The Beatles song She Loves You was released in the U.S. today in 1963 on Swan Records. It had gone on sale at the end of August at home in Britain with over half a million advance orders, some fans plunked their money down as early as June, but on it’s release here it got a good review in Billboard magazine, placed third in New York DJ “Murray the K”‘s listener’s weekly top 5, and it had been mentioned but largely ignored on American Bandstand’s “rate a record” feature, but otherwise had got very little radio airplay and didn’t sell well at all. Manager Brian Epstein and producer George Martin were puzzled as to why they were having hit after hit at home, and with Capitol Records and Vee-Jay Records feuding over royalties had given Swan a two-year license for the song in hopes a different label would give them the push they didn’t get until January, when I Want to Hold Your Hand would hit the #1 spot, boosted by their early February appearance on The Ed Sullivan Show, and She Loves You would rocket to #2.
Tom Driberg, a Labour Party Member of England’s House of Commons first elected a s a Communist in 1942, introduced a motion in Parliament today in 1966 to “officially deplore” the actions of a court magistrate who had referred to The Rolling Stones as “Complete morons who wear filthy clothes”.
England’s Melody Maker magazine released their annual “reader’s poll” today in 1970, and for the first time in 8 years The Beatles weren’t selected as “best group”. That honor went to a two-year-old band started by former studio musician and producer Jimmy Page called Led Zeppelin.
He didn’t know it at the time, but when Jimi Hendrix got up on stage at Ronnie Scott’s Jazz Club in London’s Soho neighborhood tonight in 1970 to jam with Eric Burdon’s new band War, it would be his last public performance ever as he’d be dead in less than 48 hours.
29 year old T Rex frontman Marc Bolan was killed instantly tonight in 1977 when the purple Mini Cooper driven by his girlfriend Gloria Jones crashed into a tree in Southwest London. Jones suffered a broken arm and jaw, and was taken to a hospital, where she would learn of Marc’s death the day after his funeral. Bolan had often mentioned cars in his songs, yet was quite frightened by them and never learned to drive, but nonetheless he owned a white Rolls Royce he had lent to the band Hawkwind that night. As the news hit radio, fans looted his house, which was less than a mile away from the crash site, which has since become a shrine to Bolan, now owned and maintained by the T Rex Action Group.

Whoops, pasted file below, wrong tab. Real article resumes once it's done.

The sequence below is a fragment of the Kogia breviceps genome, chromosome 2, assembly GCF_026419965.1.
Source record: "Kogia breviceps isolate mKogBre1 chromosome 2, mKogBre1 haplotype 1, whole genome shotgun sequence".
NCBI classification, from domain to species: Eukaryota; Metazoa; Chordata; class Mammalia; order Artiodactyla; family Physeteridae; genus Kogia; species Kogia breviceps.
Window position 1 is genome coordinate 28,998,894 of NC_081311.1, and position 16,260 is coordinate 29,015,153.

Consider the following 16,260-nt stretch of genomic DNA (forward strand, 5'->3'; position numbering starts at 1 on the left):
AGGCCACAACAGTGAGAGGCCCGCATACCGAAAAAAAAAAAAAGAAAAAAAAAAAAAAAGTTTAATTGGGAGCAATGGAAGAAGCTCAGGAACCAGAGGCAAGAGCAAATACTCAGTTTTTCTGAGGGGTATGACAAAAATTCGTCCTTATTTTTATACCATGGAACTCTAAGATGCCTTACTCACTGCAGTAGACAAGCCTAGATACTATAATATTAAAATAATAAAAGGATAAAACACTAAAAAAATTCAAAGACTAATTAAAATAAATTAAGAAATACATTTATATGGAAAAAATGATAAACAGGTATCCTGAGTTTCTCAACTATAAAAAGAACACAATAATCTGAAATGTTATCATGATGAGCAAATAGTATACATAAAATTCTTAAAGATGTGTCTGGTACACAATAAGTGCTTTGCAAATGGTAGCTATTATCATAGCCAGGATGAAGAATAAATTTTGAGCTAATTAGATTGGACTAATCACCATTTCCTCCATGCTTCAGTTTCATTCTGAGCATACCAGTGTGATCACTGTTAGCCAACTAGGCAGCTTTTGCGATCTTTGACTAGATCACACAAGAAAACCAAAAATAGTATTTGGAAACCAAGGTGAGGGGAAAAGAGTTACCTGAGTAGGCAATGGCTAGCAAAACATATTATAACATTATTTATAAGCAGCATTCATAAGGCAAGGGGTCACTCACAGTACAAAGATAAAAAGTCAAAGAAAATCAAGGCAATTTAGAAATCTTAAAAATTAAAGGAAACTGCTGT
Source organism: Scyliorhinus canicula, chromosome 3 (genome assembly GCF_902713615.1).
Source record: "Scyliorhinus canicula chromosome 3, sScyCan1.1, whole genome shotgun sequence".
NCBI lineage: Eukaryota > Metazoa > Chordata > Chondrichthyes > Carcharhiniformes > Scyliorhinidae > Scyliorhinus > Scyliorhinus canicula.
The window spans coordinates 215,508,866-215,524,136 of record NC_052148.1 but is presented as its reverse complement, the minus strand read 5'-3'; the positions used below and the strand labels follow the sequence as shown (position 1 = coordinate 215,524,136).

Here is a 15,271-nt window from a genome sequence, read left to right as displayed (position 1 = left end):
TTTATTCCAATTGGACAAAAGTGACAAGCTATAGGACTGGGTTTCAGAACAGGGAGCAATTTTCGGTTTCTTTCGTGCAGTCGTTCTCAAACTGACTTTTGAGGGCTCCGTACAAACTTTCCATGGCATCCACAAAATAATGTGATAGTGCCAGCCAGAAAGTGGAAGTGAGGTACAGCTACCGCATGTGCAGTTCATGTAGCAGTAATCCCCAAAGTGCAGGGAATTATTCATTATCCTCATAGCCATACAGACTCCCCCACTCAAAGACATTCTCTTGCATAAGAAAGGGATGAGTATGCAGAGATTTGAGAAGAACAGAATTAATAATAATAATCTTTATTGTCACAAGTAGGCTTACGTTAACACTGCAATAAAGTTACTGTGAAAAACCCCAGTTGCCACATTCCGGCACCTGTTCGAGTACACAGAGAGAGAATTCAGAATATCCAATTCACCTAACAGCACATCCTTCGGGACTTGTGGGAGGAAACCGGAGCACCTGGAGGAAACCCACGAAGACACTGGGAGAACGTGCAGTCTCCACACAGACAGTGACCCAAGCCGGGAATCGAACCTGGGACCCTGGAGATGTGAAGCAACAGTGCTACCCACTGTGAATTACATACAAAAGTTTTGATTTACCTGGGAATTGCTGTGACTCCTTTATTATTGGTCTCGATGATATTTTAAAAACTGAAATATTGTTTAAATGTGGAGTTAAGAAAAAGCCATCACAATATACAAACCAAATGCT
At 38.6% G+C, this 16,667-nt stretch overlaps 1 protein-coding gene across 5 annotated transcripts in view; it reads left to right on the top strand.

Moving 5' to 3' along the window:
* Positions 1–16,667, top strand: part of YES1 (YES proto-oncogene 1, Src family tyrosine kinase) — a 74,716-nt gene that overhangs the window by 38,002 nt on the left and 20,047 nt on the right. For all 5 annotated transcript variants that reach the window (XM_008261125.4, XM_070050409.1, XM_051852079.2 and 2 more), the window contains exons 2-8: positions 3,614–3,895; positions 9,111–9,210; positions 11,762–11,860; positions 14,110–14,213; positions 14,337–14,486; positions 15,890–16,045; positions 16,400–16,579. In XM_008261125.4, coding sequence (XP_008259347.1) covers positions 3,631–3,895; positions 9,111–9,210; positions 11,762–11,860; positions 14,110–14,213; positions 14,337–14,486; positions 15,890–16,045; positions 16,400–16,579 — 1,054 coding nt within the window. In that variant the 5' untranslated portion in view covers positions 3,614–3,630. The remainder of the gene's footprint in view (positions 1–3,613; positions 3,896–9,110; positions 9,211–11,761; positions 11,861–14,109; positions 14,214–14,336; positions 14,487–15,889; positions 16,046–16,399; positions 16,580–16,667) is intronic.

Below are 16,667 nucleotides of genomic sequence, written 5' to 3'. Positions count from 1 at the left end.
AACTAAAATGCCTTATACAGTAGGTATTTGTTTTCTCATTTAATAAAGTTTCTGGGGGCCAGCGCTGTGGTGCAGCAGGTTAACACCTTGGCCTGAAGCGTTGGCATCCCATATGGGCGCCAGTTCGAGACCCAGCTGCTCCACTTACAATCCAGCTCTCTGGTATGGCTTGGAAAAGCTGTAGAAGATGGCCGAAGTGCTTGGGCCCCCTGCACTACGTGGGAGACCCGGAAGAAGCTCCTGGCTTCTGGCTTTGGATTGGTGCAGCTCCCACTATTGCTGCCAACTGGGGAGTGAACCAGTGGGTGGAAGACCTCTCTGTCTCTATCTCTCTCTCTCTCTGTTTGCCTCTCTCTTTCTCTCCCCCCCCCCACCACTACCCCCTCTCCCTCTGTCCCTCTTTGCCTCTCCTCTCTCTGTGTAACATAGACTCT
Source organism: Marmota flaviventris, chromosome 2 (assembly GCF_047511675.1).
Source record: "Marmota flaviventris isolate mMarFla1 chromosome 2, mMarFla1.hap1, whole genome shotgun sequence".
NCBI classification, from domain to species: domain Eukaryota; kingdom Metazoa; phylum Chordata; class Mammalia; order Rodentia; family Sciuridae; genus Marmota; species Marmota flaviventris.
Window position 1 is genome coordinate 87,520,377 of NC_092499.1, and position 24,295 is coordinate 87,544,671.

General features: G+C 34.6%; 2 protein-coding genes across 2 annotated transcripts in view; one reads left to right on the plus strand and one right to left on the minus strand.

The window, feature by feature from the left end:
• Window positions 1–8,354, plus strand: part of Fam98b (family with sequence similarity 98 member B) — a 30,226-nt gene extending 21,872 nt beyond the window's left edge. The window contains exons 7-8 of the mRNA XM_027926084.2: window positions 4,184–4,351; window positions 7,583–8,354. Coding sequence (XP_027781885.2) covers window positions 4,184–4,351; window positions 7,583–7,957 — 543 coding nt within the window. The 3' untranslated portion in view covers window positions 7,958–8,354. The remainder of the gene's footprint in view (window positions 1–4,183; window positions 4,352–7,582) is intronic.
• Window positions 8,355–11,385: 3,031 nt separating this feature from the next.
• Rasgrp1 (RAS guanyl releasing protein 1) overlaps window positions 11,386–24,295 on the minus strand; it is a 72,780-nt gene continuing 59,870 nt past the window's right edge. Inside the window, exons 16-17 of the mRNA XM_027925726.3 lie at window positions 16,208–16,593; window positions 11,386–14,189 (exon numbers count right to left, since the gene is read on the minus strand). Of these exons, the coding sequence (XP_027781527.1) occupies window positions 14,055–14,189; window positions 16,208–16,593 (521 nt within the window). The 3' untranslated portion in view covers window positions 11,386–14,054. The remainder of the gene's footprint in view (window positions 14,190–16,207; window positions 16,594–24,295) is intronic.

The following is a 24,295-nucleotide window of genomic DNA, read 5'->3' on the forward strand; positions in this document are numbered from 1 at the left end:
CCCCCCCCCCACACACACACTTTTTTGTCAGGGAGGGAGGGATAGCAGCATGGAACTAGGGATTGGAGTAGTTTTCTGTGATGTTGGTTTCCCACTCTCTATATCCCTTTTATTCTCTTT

After doing a warm-up show at The Showbox theater two nights earlier, Seattle’s Pearl Jam officially started their No Code tour at the Key Arena tonight in 1996 with longtime Seattle band The Fastbacks (Roosevelt Rock and Roll High School’s Duff McKagen was their first of many drummers) opening, as they did on the entire tour. It would make only 12 stops in North America as the band were still refusing to play arenas controlled by Ticketmaster.
Items sold at a Sotheby’s auction in London today in 1998 included a notebook owned by The Beatles friend and roadie Mal Evans which contained the lyrics to Hey Jude (£111,500), a denim jacket once owned by John Lennon (£9,200), and the skimpy Union Jack dress once worn by Spice Girls singer Geri “Ginger Spice” Halliwell. No one bothered to ask how Mal Evans had ended up with Ginger Spice’s dress.
Rock and Roll Birthdays
Blues guitarist B.B. King would be 92 if he hadn’t passed in 2015.
The Hollies bass and keyboard player Bernie Calvert is 75.
The Small Faces drummer Kenny Jones is 69. As a member of one of England’s most popular “Mod” bands, he was friendly with The Who, who asked him to replace their drummer Keith Moon when he died in 1978, but singer Roger Daltrey felt his skills on the kit weren’t up to Moon standards and replaced him with Simon Phillips for their “reunion” tour in 1989.
Ron Blair, the original bass player for Tom Petty and the Heartbreakers, is 69. He left the band in 1982, but returned 20 years later to replace his replacement Howie Epstein, who had overdosed on heroin.